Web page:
• Tones: Analog (found in the "settings" menu)
    • Analog Mode: Manual
    • Audio support <3m: OFF

Analog Tone Checks
We recommend advanced rescuers use Analog/Digital "Standard mode" (analog sounds simultaneously with digital distance and direction display.) In this mode rescuers can rely mostly on digital information while employing sound checks at 10m and again at 3m. These sound checks provide the rescuer with a mental map, ie. are victims buried in close proximity or are they reasonably separated. At the recommended sound check intervals (10m and 3m), simply ask yourself, "Is it possible you hear more than 1 analog tones? Is it possible you hear more than 2 tones?" These are simple questions that a rescuer can answer immediately with minimal training.

These tone checks allow the rescuer to form a mental map about where the signals can possibly be coming from. At 10 meters (the point of the first tone check) the closest signal is obviously about 10m away. If a second tone is also heard then it can be no more than approximately 20 meters away--this is the maximum analog range possible at this proximity, as the receiving beacon automatically turns its own sensitivity down (all modern beacons do this automatically in the background).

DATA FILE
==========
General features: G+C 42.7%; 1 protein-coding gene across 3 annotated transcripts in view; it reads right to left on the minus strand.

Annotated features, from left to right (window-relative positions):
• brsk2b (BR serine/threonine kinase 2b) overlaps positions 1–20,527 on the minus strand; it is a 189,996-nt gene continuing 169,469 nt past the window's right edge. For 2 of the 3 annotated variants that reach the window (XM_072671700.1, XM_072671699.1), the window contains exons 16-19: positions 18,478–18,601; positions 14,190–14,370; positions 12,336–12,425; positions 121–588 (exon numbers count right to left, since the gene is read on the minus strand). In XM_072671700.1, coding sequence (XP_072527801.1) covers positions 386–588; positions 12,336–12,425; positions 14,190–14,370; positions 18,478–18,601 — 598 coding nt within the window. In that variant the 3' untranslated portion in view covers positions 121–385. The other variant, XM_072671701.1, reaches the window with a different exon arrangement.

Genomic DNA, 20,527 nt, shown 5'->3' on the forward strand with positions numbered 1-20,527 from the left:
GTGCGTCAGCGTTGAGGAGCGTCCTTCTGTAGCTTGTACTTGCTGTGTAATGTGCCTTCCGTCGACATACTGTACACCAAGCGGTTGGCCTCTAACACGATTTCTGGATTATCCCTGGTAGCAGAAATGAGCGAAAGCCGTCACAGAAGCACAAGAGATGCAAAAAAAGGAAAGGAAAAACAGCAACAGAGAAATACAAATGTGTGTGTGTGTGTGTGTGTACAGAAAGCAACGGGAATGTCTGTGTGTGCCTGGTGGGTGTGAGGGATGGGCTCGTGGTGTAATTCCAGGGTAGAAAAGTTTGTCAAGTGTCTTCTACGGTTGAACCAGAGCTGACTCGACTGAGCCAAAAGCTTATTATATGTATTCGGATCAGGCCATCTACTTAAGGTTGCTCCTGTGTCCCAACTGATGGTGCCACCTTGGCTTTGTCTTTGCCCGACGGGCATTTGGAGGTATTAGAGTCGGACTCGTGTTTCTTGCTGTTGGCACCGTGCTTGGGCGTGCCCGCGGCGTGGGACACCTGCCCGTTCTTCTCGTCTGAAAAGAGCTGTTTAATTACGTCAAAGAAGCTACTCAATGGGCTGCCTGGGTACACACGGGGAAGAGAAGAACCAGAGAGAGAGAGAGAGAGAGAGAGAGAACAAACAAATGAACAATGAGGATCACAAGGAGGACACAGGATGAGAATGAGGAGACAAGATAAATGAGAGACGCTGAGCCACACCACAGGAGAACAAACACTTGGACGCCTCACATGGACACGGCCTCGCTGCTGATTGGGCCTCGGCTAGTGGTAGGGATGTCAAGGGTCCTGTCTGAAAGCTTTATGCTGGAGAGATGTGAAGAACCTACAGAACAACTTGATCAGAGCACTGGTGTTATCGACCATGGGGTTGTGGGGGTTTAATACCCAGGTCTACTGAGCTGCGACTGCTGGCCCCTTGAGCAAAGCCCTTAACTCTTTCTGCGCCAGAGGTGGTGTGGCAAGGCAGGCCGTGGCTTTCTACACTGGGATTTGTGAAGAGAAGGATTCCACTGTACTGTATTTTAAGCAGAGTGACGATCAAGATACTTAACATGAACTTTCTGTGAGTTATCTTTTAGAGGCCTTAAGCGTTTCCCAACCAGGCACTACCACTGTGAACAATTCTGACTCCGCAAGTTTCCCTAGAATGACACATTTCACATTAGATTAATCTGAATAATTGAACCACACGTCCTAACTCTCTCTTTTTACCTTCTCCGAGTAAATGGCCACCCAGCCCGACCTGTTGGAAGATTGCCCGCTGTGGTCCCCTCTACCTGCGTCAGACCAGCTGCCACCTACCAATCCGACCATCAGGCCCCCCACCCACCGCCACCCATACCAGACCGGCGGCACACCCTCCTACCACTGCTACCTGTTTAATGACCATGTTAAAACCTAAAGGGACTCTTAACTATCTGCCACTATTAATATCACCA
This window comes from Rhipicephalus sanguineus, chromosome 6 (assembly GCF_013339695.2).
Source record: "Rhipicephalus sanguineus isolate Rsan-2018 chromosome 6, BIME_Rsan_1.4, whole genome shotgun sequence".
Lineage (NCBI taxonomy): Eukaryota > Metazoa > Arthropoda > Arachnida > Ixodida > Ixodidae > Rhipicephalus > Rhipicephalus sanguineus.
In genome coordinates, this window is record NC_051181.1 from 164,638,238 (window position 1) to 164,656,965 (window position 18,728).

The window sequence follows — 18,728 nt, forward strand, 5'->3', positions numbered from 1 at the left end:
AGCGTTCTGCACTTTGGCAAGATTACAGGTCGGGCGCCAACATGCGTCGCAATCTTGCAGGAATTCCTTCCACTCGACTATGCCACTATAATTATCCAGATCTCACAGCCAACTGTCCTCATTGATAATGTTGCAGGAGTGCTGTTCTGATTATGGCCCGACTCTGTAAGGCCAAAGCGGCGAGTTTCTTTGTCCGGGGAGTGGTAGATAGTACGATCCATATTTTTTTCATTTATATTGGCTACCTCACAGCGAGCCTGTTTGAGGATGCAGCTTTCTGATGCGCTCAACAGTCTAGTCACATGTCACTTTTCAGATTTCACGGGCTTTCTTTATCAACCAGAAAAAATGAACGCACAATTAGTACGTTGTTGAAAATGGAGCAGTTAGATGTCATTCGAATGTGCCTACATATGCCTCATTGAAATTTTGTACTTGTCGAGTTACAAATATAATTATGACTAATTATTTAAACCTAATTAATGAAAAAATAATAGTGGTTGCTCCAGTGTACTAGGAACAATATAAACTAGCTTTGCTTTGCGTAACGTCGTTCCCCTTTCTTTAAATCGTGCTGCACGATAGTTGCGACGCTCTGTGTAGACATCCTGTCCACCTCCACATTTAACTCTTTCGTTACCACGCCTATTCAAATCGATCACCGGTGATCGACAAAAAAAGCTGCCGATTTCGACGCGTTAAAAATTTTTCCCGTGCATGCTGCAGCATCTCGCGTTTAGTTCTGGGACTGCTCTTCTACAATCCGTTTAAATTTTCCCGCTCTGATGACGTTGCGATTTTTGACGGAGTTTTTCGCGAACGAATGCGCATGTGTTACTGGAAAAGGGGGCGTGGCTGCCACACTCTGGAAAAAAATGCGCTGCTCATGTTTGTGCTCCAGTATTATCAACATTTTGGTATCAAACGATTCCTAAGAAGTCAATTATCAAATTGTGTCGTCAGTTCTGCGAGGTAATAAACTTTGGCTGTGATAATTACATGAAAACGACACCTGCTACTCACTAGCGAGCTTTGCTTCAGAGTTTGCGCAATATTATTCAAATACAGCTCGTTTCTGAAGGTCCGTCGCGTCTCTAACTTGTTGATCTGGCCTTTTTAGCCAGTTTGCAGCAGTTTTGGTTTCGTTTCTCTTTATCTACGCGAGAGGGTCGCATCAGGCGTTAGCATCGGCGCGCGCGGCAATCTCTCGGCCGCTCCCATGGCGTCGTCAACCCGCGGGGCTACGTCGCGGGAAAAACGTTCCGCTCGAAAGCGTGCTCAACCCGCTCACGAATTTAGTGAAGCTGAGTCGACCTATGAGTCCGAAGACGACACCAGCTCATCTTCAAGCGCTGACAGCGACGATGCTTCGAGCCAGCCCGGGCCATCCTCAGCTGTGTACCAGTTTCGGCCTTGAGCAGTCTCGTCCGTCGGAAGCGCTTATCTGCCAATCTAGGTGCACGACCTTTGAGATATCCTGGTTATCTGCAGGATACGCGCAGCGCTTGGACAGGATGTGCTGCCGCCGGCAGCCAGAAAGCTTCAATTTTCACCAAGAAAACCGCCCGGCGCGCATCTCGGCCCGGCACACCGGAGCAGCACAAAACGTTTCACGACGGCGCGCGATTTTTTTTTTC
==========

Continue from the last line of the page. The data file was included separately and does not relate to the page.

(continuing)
Proceed with your search. At 3 meters conduct another tone check. The analog range has now been reduced almost to its lowest possible level.  If 2 tones were heard during the first tone check and 1 tone is heard during the second tone check, then you are dealing with a widely spaced multiple burial scenario. If 2 tones were heard during both tone checks then you are dealing with a close proximity situation.

Also, for a more complete overview of this process and setting the user settings that we refer to as "standard mode", check out THIS ARTICLE which includes a review of how to set up this mode in the user settings of your beacon.